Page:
The Seven, a Family Holocaust Story is a different story of the Holocaust, one that has been mainly lost to history and needs to be told. Most Polish Jews who survived the war did not go to concentration camps but were banished by Stalin into the remote prison settlements of the Soviet Union where the author, Ellen G. Friedman was born—deep in Kyrgyzstan just over the Tian Shan Mountains of China. Less than 10% of Polish Jews survived World War II, and Soviet exile was their main chance for survival. The title of The Seven comes from the unusual unity that set the seven Polish Jews of the title apart from the hundreds of thousands of other refugees in the gulags and prison settlements of the U.S.S.R. The Seven is the name that other exiles, stranded without their loved ones, called them. Based on interviews Friedman conducted beginning in 1985, this book brings together the radically different perspectives of the survivors and others who came to be related to them. Set side-by-side and in juxtaposition to one another, their voices add up to a new Holocaust story that resonates with the experience of today’s exiles and refugees that occupies the daily news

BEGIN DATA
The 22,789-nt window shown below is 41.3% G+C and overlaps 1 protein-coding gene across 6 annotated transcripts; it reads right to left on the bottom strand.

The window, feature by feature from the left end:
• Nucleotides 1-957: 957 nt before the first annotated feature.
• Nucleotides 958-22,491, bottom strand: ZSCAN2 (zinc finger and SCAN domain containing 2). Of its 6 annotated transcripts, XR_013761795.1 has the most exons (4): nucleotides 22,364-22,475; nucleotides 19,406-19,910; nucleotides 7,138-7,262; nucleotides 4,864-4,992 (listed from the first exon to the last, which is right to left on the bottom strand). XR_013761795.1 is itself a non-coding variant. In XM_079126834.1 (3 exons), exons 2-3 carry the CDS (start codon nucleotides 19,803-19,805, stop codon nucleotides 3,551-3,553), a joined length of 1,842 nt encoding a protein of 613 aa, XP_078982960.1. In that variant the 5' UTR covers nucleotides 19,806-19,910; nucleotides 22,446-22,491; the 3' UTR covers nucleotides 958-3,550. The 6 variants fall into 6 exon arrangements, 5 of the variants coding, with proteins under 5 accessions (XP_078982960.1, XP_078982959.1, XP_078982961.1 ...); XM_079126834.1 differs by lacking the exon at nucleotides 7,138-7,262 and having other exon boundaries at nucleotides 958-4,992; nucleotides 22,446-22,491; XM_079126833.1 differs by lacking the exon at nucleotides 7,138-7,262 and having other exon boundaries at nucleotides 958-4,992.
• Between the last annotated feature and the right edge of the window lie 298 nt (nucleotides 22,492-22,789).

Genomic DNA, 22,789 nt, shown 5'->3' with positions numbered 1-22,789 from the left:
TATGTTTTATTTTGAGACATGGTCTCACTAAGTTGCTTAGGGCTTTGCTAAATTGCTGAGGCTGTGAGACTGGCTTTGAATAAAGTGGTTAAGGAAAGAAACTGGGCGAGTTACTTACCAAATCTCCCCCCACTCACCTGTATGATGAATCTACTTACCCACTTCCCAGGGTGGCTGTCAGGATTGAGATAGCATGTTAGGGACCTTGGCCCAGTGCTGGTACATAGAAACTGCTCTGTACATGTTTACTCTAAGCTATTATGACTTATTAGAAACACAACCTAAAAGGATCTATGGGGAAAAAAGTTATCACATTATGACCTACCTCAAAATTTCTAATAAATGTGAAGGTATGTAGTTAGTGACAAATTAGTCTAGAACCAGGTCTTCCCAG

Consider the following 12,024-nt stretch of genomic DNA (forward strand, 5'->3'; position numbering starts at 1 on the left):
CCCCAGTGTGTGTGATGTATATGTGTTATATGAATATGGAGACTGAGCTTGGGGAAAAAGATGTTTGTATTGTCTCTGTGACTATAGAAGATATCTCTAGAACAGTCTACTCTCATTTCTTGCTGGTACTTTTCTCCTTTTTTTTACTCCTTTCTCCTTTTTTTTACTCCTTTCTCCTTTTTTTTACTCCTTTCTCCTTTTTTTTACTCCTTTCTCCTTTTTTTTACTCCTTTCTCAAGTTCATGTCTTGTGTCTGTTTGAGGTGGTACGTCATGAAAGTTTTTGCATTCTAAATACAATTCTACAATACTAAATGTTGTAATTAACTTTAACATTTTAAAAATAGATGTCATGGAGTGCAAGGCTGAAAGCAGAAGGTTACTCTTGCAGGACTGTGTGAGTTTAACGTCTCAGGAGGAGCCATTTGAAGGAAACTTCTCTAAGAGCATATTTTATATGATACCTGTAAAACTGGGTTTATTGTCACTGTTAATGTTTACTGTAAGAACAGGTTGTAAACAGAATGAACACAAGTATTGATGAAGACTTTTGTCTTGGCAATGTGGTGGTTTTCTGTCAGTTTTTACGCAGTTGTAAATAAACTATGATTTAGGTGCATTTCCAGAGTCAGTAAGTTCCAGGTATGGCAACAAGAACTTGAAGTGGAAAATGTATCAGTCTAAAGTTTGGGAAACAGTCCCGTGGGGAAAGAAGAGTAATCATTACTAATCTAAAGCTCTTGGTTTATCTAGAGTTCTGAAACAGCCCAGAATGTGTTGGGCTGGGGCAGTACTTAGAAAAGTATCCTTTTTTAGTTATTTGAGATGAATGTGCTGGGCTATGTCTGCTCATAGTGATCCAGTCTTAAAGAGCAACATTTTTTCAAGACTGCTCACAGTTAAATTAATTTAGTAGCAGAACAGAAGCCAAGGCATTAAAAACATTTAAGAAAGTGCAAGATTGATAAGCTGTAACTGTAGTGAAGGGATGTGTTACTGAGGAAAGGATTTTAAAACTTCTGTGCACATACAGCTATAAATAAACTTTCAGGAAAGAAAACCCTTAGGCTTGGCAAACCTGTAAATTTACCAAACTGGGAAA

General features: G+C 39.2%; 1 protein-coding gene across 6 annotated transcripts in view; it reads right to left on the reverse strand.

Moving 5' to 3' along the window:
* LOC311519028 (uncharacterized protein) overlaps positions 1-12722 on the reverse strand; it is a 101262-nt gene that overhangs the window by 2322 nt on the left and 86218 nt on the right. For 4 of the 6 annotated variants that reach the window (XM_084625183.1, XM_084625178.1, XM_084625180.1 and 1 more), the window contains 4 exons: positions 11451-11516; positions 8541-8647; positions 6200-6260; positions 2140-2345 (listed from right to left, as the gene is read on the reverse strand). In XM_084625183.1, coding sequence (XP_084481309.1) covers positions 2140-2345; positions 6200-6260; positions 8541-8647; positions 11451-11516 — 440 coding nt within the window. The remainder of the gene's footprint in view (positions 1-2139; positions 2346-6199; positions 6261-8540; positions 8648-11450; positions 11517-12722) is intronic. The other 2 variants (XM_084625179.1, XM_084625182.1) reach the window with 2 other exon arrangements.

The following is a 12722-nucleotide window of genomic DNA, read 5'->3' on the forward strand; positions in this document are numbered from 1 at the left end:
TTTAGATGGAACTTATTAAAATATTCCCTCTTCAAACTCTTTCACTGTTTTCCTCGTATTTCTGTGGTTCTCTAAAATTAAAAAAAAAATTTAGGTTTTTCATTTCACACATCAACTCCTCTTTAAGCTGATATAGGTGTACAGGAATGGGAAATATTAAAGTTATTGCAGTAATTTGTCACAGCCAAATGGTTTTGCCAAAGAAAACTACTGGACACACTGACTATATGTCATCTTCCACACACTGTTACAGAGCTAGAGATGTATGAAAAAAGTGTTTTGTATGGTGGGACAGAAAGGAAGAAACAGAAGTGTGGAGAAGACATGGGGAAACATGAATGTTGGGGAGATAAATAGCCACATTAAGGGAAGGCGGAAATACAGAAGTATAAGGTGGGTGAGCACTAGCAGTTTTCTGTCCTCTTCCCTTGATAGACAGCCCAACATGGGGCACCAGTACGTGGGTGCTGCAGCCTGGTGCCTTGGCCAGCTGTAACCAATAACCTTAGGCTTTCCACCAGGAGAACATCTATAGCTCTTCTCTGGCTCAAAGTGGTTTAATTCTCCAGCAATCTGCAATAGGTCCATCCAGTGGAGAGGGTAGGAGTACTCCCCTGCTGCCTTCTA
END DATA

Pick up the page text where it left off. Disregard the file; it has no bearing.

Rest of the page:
Ellen G Friedman is a Professor of English and Holocaust Studies at The College of New Jersey, she has published books with Princeton and Minnesota University Presses, among others, as well as many articles in a range of scholarly and popular journals.
She inaugurated the Holocaust and Genocide Studies program at her college and teaches undergraduate and graduate courses on The Limits of Representation and the Holocaust, The Holocaust and Memory, Art and Literature of the Holocaust, and Reading and Writing the Holocaust. She led an NEH grant on Women and the Holocaust for N.J. teachers. The New Jersey Council for the Humanities designated her as a New Jersey Public Scholar. She is a member of the Faculty Advisory Council of the Fortunoff Video Archive of Holocaust Testimonies at Yale University.
She has given lectures and keynote addresses in the US, Britain, Europe, and Russia and was twice invited as visiting professor at the Institute of English and American Studies, J. W. Goethe Universität in Frankfurt, Germany. She has also taught in Paris.
She has appeared on NPR and on other radio and television stations in the U.S., Canada, and Australia. She is a Princeton University Press legacy author. While writing The Seven, A Family Holocaust Story, she was appointed a Visiting Scholar at the international Biography Center at the University of Hawaii, Manoa and was appointed to Faculty Council, University of Turku, Finland. Spring 2012. She has given book talks based on her memoir in Europe and the U.S., including Hawaii.